Cinematographers Aren't There To Shoot Amazing Images: An Interview With Roger Deakins

Cinematographers rarely reach celebrity status. Directors and actors get all that action. Roger Deakins is probably as close to a rock star as cinematographers get. If you don't know his name, don't worry, you certainly know some of his movies. Deakins has worked the camera and created the visual style for almost every single Coen brothers movie. That means Fargo, The Big Lewbowski, and No Country For Old Men are included. He's also worked his magic with James Bond on Skyfall, and some other little-known indie films like The Shawshank Redemption and A Beautiful Mind
Variety sat down with Roger for an interview as part of their "Artisans" series, where he discusses topics like the philosophy of his craft and how the way he goes about things tends to get him in trouble when treating movie stars like characters in a movie. The interview is built on talking about his most recent work, Sicario, a dark, moody, and gritty drug war thriller featuring Emily Blunt, Benicio del Toro, and Josh Brolin. He begins:

You know the thing about cinematography is you're not there to shoot amazing images because each film demands its own look and each situation demands its own look. But I don't want anybody while they're watching the film go 'Oh! that's an amazing image,' because suddenly they're not in the story.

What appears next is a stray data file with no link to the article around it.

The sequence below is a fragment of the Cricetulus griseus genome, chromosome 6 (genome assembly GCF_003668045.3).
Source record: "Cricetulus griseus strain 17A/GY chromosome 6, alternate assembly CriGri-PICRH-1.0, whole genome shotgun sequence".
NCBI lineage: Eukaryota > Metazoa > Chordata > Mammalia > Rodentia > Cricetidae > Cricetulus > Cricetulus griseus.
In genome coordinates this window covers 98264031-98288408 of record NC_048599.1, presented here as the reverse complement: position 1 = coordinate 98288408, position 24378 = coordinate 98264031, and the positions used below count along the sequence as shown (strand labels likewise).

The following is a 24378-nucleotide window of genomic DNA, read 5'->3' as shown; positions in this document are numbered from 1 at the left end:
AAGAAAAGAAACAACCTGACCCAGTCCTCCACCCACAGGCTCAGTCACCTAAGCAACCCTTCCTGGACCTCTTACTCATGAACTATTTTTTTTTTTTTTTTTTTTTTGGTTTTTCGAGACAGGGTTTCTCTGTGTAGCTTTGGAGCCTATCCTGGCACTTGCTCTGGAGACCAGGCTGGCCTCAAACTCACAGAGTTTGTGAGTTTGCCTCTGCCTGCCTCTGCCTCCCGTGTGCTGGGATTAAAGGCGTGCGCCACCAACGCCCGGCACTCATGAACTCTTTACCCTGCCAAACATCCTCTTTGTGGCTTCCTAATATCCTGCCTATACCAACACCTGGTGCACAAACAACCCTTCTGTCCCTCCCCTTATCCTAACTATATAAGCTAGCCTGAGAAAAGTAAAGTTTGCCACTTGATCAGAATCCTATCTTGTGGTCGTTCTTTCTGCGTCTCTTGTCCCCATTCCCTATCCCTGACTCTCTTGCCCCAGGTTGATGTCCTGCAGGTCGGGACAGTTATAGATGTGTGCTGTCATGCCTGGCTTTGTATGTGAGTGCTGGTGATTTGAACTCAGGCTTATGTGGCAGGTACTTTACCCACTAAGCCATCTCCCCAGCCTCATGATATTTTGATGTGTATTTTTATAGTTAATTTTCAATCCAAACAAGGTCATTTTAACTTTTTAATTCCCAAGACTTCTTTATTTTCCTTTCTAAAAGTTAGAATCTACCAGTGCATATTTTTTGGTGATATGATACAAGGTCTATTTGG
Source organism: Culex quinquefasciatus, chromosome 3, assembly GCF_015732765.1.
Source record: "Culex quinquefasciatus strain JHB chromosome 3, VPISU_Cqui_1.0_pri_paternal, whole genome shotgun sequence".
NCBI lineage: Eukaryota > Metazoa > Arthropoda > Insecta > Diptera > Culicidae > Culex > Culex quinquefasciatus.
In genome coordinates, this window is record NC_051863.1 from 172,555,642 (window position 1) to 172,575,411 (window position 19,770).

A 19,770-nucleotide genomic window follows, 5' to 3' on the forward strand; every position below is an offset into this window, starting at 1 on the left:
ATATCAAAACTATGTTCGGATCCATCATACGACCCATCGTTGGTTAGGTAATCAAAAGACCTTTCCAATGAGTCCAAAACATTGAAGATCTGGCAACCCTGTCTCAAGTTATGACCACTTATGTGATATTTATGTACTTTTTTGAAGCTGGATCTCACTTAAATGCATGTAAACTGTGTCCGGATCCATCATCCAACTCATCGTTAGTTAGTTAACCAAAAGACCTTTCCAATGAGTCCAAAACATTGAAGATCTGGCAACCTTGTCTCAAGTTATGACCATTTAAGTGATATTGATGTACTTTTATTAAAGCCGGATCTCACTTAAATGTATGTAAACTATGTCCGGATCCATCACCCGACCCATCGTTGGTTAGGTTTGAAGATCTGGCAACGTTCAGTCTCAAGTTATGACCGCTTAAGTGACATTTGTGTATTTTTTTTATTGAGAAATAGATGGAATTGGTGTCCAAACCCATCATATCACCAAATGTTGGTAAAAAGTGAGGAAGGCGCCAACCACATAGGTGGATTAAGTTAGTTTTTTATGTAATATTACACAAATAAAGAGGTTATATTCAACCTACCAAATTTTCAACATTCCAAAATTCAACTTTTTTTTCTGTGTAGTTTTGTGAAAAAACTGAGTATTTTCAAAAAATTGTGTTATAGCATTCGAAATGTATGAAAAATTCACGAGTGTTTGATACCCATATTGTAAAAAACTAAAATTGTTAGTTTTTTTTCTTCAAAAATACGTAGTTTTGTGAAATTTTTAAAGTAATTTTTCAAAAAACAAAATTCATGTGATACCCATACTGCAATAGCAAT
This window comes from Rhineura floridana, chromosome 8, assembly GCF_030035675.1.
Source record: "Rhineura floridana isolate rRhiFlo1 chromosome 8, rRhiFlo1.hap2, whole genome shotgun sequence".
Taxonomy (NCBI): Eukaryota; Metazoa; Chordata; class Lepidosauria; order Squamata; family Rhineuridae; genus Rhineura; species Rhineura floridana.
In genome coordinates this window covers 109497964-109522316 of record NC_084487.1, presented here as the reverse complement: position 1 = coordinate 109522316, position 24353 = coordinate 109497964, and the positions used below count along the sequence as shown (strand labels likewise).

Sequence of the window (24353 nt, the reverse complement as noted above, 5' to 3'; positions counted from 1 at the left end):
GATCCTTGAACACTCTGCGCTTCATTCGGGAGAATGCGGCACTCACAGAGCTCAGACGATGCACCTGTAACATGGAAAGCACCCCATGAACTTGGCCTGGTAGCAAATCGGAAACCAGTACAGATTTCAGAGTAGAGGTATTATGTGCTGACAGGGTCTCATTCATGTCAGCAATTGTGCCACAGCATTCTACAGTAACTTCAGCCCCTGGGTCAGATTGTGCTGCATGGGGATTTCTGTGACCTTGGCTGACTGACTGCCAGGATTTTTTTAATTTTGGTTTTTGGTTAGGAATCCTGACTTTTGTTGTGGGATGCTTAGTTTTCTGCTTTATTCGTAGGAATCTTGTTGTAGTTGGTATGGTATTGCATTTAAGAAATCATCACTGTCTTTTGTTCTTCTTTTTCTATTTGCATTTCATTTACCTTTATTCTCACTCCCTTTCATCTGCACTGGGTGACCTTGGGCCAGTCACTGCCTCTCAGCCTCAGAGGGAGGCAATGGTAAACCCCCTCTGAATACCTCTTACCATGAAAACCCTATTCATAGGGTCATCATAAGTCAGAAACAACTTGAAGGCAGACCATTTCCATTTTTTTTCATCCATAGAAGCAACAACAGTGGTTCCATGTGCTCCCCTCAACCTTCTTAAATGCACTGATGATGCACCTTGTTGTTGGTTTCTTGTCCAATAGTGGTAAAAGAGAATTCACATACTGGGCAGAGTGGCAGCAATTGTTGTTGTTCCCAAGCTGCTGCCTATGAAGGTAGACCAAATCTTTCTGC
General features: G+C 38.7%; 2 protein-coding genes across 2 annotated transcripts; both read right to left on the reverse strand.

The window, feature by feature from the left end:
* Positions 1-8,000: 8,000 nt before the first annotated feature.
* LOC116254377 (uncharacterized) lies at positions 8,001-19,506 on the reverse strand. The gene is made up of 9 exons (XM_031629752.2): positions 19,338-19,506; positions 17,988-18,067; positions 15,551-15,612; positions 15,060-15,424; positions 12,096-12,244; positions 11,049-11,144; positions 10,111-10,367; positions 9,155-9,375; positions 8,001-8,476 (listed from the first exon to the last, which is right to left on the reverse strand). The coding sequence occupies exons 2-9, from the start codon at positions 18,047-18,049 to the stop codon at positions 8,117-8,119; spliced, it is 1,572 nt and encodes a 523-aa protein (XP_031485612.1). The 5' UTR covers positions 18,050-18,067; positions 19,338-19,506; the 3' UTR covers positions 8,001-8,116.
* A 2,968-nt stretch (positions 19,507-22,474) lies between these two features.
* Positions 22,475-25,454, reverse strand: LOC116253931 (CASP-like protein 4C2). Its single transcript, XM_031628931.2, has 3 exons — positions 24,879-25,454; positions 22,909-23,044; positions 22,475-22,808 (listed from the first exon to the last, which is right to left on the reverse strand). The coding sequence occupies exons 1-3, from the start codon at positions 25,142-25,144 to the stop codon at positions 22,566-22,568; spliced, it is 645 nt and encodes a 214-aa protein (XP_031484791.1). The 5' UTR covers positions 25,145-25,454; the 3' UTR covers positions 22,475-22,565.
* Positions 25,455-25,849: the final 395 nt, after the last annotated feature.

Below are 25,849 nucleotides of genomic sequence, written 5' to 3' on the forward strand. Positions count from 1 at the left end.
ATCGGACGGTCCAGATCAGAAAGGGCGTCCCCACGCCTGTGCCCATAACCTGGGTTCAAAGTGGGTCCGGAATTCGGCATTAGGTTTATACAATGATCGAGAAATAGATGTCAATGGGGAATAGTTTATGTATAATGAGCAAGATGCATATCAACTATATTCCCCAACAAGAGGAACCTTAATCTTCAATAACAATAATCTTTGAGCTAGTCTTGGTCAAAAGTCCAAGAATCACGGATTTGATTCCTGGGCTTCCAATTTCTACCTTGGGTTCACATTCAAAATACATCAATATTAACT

He really dives into how his background in documentaries influences how he operates and how that is a huge benefit with today's modern style of action. Ultimately, it's a fantastic (and short) little discussion worth your time. I always love peeking inside the mind of a legend, even if only to scratch the surface.

UPDATE: Thanks to Fstopper Floyd Rock for correcting me and letting me know that Deakins did not come on board with the Coen brothers until 1991 with Barton Fink. The first few movies before that had Barry Sonnenfeld at the helm.

Log in or register to post comments

7 Comments

Pranam Gurung's picture

Love his work!

Dr. Dominik Muench's picture

Roger Deakins work is amazing, I don't think this guy ever shot an unpleasing frame in his entire career. Skyfall looked so god damn amazing it almost hurts to watch :)

Peter Timmer's picture

I've seen this movie yesterday in a Sneak preview.
Loved it! I gave it 10 stars at imdb.
The best movie i've seen this year.

The most important thing in a movie to me is the story after that the acting and then comes the cinematography, that doesn't mean cinematography isn't important because it is...

When there's a really tense scene going on, i don't want the cinematography to go all Michael Bay about it, i hate it when that happens in a movie. The viewer should feel the tension of the actors or story and not be distracted by dynamically moving frames. There should be a good balance between fast dynamic shooting and taking the time to make a shot and to convey the right mood to the viewer.

I think this movie did an excellent job telling the story, embracing good acting and great cinematography!

Sean Molin's picture

This is a perfect testament to the way he approaches films by crafting a look and feel based on its own merit and no preconceived ideas.

Deakins starting working with the Coens on Barton Fink. Barry Sonnenfeld was their DP on Blood Simple, Raising Arizona, and Miller's Crossing before he went on to direct Men in Black.

Sean Molin's picture

I was close, but certainly not quite. I'll fix my statement. Thank you!